Sierra Burgess Is a Loser hits Netflix on September 7th.
By I. Simon
When I hear the words “Netflix Original Film,” my expectations are low. While I tried to give this flick a chance, but Sierra Burgess Is a Loser is, unfortunately – yet unsurprisingly – no exception. While the film isn’t horrible or offensive, it’s just a very predictable and forgettable entry into the coming of age genre, destined to be buried in Netflix’s vast catalog.
The premise of Sierra Burgess Is a Loser is admittedly a tad original, in that the awkward, bullied protagonist and the popular girl are actually trying to help one another for most of the runtime, but the problem is that you know exactly where it’s going to go, and writer Lindsey Beer and director Ian Samuels do nothing to make it interesting in the slightest. The characters are underwritten, the dialogue is very cliché, none of the attempts at humor land, it’s narratively predictable and full of clichés/tropes, and nothing directionally or concerning technicals stand out, with the pacing being inconsistent and the editing being awful at times. It’s just very shallow and by the numbers, and I was very bored while watching it.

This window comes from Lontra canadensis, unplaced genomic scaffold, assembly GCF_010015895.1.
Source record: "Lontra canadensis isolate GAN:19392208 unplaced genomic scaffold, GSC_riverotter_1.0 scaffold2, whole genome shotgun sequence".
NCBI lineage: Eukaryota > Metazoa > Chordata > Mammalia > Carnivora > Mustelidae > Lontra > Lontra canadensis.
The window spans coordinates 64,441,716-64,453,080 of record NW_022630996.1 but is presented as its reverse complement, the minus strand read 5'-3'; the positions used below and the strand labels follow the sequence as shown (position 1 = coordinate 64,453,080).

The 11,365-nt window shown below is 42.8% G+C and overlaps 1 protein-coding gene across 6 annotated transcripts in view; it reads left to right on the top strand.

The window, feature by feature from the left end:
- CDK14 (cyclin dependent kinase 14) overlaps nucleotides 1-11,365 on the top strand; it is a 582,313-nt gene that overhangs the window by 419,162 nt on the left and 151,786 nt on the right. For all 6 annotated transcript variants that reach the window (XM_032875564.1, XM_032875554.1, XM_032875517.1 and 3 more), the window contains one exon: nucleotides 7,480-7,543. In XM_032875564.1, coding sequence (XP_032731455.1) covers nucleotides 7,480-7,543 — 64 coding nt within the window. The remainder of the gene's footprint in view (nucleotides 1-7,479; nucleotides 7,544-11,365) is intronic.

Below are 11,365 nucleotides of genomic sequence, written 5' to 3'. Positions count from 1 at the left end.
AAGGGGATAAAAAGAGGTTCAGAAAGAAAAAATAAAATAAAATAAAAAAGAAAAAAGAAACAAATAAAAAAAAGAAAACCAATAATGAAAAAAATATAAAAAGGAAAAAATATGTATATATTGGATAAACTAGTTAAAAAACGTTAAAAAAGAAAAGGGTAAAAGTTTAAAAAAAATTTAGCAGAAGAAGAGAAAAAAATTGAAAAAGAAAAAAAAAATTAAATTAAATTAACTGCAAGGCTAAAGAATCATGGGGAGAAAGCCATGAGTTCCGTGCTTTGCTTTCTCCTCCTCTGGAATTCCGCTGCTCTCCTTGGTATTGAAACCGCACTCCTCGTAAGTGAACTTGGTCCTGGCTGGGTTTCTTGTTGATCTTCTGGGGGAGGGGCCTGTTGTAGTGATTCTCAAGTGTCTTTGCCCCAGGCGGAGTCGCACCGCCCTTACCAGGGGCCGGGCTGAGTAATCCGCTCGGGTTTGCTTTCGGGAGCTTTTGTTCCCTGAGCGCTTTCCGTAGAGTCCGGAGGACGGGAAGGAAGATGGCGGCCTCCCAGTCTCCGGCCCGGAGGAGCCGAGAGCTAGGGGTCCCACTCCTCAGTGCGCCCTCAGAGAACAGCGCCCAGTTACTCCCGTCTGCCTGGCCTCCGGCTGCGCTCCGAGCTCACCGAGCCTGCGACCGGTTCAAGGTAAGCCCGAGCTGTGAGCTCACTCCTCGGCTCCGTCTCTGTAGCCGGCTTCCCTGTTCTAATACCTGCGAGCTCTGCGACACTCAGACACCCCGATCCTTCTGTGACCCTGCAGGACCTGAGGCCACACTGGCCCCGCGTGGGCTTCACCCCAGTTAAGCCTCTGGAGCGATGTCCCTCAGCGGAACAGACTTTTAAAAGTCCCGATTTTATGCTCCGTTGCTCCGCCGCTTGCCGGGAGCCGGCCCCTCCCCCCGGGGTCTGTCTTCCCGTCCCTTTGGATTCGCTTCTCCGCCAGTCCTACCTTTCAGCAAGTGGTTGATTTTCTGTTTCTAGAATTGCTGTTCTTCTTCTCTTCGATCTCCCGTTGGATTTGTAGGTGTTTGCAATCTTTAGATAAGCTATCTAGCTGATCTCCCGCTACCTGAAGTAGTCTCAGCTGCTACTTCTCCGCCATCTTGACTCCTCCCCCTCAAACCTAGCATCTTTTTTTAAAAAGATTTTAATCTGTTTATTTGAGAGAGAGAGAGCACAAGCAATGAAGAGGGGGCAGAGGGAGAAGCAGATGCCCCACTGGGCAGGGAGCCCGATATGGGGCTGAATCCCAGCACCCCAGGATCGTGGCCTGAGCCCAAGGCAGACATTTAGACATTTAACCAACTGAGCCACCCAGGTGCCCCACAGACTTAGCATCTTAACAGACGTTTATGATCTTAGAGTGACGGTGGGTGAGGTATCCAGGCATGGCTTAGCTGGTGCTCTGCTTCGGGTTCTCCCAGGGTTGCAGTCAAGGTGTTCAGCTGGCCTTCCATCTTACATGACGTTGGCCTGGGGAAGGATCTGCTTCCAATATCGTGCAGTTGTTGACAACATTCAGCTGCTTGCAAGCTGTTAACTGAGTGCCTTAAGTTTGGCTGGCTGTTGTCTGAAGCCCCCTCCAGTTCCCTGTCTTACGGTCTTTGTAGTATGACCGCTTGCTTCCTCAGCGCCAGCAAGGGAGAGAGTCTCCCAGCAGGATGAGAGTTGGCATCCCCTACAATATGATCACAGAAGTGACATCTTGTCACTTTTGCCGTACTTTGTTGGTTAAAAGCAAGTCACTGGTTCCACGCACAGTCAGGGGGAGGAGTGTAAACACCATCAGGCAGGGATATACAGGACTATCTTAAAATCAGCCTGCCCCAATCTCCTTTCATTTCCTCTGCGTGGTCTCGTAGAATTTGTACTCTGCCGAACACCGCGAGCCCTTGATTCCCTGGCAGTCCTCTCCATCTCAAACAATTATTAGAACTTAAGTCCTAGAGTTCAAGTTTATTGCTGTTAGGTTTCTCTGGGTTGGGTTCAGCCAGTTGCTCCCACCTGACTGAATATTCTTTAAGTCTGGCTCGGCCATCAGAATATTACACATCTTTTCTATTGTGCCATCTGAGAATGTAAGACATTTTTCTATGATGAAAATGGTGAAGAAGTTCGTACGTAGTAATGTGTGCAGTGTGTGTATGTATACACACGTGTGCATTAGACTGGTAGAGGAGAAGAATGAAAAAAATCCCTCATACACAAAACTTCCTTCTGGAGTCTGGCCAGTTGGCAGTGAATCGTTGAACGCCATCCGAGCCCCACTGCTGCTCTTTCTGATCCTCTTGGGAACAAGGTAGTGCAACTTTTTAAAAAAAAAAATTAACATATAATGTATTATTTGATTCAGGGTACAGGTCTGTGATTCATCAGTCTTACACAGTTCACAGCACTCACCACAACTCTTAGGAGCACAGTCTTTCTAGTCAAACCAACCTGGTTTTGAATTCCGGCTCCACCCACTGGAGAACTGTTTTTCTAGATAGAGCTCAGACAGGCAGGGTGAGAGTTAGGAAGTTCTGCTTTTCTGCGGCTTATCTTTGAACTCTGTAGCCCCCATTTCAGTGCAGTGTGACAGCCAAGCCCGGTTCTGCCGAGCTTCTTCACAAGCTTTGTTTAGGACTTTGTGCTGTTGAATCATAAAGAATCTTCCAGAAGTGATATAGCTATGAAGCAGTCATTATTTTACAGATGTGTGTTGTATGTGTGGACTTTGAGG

The only thing that Sierra Burgess Is a Loser has going for it is the performances. Shannon Purser, Kristine Froseth, and RJ Cyler, in particular, all give pretty good performances, and Purser has decent chemistry with both of them. Lea Thompson and Alan Ruck also provide decent work here. However, they aren’t able to make their characters compelling in the slightest.
Overall, Sierra Burgess is like most Netflix Original Films: shallow and forgettable fare that few would probably pay to see in theaters. It feels more like an attempt for Netflix to bank off of Shannon Purser’s name than anything, considering that Stranger Things is one of Netflix’s most successful properties to date. I almost forgot about Sierra Burgess Is a Loser literally the day after I saw it, and you probably will as well.
I give Sierra Burgess Is a Loser a D+.